You probably have your fair share of randos you “keep in touch with” on Facebook, or a few followers on Twitter who favorite your drunk tweets on occasion — but do you consider them equal shareholders in your social commerce?
Kyle Chayka at the New Republic says you should, claiming that our Internet friendships are just as important as our “real” ones. Because with the amount of time we spend online now fostering relationships, shouldn’t we count our Internet friends among our comrades? Shouldn’t those inside jokes, follow-backs, and retweets count for something?
“The time has come to obliterate the false distinctions between digital ties and the ones that bind us in the physical world,” Chayka says. “Our lives on Twitter and Tumblr are today a real part of our real lives. Everyone is an Internet friend.” And there’s something to be said for that. Pew research conducted in 2011 showed that using networking websites like Facebook and Twitter actually resulted in people becoming more sociable, and Internet users have more and closer relationships online than off.“Discarding the distinction between real and virtual friendship does not doom us to a society in which tweets, chat, and e-mail are our only points of contact,” says Chayka, it simply means that we place more value on the relationships we have with communities we’re a part of online.
And it’s worth noting that those communities often offer us resources that aren’t accessible with some of our other friends, be it intellectual, emotional, or even trivial. I mean, a good meme can turn a day around at the click of a mouse. So below, a list of reasons to shed the stigma and embrace your online friendships, because there are things that only the Internet understands about your personal brand.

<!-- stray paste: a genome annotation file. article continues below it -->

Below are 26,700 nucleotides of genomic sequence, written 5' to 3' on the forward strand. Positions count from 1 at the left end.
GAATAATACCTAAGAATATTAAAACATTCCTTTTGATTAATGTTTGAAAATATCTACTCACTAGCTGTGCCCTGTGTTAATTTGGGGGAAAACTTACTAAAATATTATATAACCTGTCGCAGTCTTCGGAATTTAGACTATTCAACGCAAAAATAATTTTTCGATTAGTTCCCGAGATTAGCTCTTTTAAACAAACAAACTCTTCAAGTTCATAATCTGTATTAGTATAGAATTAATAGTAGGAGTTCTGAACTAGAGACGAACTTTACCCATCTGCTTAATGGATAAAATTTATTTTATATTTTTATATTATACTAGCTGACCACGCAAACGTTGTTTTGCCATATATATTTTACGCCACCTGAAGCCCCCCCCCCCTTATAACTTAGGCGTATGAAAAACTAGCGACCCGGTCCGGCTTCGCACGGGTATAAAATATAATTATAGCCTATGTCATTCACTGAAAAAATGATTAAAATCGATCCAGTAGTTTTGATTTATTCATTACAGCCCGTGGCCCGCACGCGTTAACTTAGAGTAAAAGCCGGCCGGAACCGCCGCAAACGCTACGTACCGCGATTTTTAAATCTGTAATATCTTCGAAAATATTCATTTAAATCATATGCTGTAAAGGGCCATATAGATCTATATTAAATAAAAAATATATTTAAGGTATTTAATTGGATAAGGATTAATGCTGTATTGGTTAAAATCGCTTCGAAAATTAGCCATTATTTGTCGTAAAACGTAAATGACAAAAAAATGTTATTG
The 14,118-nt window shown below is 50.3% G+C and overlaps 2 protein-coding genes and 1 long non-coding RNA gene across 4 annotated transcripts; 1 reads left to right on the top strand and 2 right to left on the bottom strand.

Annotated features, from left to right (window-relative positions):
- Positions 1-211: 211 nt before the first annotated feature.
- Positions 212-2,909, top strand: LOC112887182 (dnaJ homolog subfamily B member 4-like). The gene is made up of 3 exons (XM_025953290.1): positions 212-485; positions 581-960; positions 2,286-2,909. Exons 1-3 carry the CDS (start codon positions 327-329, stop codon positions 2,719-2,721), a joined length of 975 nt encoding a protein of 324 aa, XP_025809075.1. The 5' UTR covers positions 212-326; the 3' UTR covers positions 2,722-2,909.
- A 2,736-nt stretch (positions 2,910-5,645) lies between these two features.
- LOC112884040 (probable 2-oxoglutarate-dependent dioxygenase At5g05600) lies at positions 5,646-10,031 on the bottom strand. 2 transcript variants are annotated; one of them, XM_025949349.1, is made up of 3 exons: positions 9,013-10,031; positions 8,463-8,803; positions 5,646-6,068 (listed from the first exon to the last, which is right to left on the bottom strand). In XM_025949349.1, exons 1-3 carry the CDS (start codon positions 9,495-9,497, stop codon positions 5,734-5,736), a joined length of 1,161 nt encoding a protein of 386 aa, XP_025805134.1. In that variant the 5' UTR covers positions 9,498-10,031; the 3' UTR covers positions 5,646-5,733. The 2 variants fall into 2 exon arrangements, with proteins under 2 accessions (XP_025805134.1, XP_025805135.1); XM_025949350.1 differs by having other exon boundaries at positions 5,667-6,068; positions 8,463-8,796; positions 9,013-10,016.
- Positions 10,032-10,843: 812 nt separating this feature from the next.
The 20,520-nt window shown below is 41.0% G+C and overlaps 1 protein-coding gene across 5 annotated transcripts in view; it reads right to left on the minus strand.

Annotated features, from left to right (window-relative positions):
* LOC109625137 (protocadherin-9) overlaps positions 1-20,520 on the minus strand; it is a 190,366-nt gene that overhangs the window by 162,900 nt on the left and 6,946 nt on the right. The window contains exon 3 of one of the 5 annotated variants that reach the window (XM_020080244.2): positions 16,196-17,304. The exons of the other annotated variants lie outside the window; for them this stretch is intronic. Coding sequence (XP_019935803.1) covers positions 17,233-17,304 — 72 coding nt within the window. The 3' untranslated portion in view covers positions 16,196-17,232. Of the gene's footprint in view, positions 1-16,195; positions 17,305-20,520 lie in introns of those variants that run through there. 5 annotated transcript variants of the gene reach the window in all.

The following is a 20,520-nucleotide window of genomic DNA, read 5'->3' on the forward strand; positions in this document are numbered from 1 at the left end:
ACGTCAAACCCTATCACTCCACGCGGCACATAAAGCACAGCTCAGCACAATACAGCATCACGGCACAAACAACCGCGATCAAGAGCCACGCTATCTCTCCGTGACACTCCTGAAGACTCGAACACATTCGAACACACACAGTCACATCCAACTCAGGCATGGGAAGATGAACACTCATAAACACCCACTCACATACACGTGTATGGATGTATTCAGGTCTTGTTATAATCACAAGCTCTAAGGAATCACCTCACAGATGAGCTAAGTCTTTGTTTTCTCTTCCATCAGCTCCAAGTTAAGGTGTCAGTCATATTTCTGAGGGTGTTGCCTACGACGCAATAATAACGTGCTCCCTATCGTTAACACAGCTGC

Two words: Marine Todd. Familiar? Marine Todd was a meme initiated by right-wing nationalists in an attempt to inflate patriotism or something. It was then hijacked for days by libturd Twitter, disassembled, reworked, and became one of the best parody memes in recent memory. However, trying to verbalize exactly why this was hilarious without the filter of the Internet just doesn’t work. Rather than explaining it away, just head over to Gawker for the full run-down.
Also, cats. The lowest common denominator of the web.
Try to pull some of the Internet’s shorthand into texts with your mom and watch her fumble for meaning. There’s a language only the Internet speaks, and “tfw” just isn’t as funny outside of digital discourse with your online pals.
Weird Twitter is wonderful. I asked an Internet friend who maintains the account Unglish why he prefers anonymity. “You can tell secrets, about yourself or others. You can ask advice. You have no fear of anything impacting your IRL job, family, friends, whatever.” So that basically, you can exercise your freedom of expression without winding up like this Internet princess.
4. The Damn Dress
Okay, so not exactly the dress. But open dialogue with people from all over the world who share your enthusiasm, disapproval, or similar sentiment regarding a social or cultural phenomenon. Everyone on and offline chimed in to comment on whether the dress was...well, you get it. How could that have been if not for the Internet? As one meme aptly put it, “The llamas united us, the dress divided us.”